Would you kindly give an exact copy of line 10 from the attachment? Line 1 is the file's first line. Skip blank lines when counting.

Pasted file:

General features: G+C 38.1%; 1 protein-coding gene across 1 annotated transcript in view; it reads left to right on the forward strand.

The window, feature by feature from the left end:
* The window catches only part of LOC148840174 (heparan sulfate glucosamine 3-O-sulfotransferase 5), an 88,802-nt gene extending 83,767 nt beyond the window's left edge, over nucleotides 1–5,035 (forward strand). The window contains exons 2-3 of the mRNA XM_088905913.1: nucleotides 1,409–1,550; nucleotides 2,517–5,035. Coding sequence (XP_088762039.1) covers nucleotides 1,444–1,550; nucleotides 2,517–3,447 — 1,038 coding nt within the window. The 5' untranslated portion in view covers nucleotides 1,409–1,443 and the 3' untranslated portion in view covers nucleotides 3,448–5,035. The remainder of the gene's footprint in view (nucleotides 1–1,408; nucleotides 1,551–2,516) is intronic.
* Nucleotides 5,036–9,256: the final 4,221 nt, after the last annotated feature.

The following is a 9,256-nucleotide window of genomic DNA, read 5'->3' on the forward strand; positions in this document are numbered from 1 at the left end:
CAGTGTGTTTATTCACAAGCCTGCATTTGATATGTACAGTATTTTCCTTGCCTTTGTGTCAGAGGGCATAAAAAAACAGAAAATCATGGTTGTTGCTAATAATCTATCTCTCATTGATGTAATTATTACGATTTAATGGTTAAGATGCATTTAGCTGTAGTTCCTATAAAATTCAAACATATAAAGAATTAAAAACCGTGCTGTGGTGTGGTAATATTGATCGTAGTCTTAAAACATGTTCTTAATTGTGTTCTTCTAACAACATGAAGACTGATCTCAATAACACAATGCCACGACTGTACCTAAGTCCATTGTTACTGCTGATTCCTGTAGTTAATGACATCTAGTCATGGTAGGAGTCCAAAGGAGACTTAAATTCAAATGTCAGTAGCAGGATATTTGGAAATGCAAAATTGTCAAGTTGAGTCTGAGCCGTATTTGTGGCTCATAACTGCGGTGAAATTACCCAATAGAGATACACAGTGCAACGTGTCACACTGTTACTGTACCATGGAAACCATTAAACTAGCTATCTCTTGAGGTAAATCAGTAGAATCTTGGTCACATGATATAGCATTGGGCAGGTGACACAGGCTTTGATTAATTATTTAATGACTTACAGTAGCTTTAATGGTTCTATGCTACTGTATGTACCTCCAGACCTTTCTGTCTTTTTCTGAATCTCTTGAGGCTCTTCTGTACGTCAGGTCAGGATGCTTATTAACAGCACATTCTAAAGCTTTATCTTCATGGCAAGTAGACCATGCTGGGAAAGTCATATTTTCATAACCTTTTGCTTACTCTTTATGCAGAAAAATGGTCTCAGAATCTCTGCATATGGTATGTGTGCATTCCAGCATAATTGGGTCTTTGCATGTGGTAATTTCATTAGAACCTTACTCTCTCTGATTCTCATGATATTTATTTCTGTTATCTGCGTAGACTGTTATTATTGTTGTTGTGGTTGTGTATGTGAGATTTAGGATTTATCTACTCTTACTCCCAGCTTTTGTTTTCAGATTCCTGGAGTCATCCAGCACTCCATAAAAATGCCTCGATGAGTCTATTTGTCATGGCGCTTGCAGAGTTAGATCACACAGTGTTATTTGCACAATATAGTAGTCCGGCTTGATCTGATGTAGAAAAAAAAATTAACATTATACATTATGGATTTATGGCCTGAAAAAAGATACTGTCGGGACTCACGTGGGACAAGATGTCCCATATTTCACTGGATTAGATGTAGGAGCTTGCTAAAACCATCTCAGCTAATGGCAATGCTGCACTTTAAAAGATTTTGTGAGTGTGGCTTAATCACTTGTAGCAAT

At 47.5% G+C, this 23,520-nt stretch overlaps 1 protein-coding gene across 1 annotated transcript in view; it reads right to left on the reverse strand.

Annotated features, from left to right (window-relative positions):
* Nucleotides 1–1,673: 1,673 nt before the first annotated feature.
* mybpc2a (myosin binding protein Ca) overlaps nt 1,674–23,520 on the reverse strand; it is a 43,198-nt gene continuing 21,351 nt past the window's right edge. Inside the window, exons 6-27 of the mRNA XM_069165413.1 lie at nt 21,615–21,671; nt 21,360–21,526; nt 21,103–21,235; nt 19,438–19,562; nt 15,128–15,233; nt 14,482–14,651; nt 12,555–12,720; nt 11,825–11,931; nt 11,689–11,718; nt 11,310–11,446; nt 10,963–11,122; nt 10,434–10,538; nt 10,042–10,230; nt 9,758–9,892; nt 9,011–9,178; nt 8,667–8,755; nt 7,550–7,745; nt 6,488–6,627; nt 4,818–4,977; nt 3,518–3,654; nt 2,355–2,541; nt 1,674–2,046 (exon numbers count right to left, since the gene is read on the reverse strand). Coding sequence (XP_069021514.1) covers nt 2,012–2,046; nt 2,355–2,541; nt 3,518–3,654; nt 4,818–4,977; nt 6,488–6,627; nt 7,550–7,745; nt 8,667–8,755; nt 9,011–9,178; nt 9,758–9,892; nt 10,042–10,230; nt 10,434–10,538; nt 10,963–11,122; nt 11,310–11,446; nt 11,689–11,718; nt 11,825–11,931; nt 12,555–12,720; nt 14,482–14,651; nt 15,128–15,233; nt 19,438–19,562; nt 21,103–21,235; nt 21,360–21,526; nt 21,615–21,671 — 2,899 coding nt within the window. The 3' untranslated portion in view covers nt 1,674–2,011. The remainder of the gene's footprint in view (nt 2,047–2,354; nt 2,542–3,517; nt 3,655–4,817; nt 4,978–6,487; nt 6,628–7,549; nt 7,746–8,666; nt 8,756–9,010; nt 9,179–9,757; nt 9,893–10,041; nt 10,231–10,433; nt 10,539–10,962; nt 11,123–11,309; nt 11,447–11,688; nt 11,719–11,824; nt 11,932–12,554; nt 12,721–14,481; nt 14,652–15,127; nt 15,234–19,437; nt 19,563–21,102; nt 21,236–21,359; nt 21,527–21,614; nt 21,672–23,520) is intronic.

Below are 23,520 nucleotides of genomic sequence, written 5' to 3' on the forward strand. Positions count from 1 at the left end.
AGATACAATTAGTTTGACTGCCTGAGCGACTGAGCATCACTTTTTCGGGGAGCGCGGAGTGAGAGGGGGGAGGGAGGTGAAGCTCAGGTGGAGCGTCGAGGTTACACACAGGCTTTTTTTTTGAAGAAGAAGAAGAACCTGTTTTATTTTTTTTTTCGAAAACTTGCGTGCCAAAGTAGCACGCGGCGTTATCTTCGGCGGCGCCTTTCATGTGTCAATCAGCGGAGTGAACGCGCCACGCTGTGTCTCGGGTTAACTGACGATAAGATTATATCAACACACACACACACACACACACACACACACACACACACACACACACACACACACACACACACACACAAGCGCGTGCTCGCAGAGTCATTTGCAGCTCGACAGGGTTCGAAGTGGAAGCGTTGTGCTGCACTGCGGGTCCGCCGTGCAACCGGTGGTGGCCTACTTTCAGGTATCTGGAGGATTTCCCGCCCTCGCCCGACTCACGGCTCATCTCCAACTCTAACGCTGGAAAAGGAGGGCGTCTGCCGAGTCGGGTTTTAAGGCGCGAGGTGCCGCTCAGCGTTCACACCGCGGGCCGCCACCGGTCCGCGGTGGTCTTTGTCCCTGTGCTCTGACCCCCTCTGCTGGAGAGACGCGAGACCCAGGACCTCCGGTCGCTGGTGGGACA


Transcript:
* mybpc2a (myosin binding protein Ca) overlaps nt 1,674–23,520 on the reverse strand; it is a 43,198-nt gene continuing 21,351 nt past the window's right edge. Inside the window, exons 6-27 of the mRNA XM_069165413.1 lie at nt 21,615–21,671; nt 21,360–21,526; nt 21,103–21,235; nt 19,438–19,562; nt 15,128–15,233; nt 14,482–14,651; nt 12,555–12,720; nt 11,825–11,931; nt 11,689–11,718; nt 11,310–11,446; nt 10,963–11,122; nt 10,434–10,538; nt 10,042–10,230; nt 9,758–9,892; nt 9,011–9,178; nt 8,667–8,755; nt 7,550–7,745; nt 6,488–6,627; nt 4,818–4,977; nt 3,518–3,654; nt 2,355–2,541; nt 1,674–2,046 (exon numbers count right to left, since the gene is read on the reverse strand). Coding sequence (XP_069021514.1) covers nt 2,012–2,046; nt 2,355–2,541; nt 3,518–3,654; nt 4,818–4,977; nt 6,488–6,627; nt 7,550–7,745; nt 8,667–8,755; nt 9,011–9,178; nt 9,758–9,892; nt 10,042–10,230; nt 10,434–10,538; nt 10,963–11,122; nt 11,310–11,446; nt 11,689–11,718; nt 11,825–11,931; nt 12,555–12,720; nt 14,482–14,651; nt 15,128–15,233; nt 19,438–19,562; nt 21,103–21,235; nt 21,360–21,526; nt 21,615–21,671 — 2,899 coding nt within the window. The 3' untranslated portion in view covers nt 1,674–2,011. The remainder of the gene's footprint in view (nt 2,047–2,354; nt 2,542–3,517; nt 3,655–4,817; nt 4,978–6,487; nt 6,628–7,549; nt 7,746–8,666; nt 8,756–9,010; nt 9,179–9,757; nt 9,893–10,041; nt 10,231–10,433; nt 10,539–10,962; nt 11,123–11,309; nt 11,447–11,688; nt 11,719–11,824; nt 11,932–12,554; nt 12,721–14,481; nt 14,652–15,127; nt 15,234–19,437; nt 19,563–21,102; nt 21,236–21,359; nt 21,527–21,614; nt 21,672–23,520) is intronic.